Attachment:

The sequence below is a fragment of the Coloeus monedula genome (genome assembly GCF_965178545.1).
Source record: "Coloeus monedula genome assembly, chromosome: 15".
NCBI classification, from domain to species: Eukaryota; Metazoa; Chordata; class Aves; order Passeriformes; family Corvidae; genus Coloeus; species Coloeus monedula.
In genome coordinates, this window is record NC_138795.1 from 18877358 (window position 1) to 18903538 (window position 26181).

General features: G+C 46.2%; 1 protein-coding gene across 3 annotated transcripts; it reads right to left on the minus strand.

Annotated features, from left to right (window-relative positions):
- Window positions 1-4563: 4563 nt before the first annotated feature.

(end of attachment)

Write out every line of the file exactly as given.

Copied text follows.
The sequence below is a fragment of the Coloeus monedula genome (genome assembly GCF_965178545.1).
Source record: "Coloeus monedula genome assembly, chromosome: 15".
NCBI classification, from domain to species: Eukaryota; Metazoa; Chordata; class Aves; order Passeriformes; family Corvidae; genus Coloeus; species Coloeus monedula.
In genome coordinates, this window is record NC_138795.1 from 18877358 (window position 1) to 18903538 (window position 26181).

General features: G+C 46.2%; 1 protein-coding gene across 3 annotated transcripts; it reads right to left on the minus strand.

Annotated features, from left to right (window-relative positions):
- Window positions 1-4563: 4563 nt before the first annotated feature.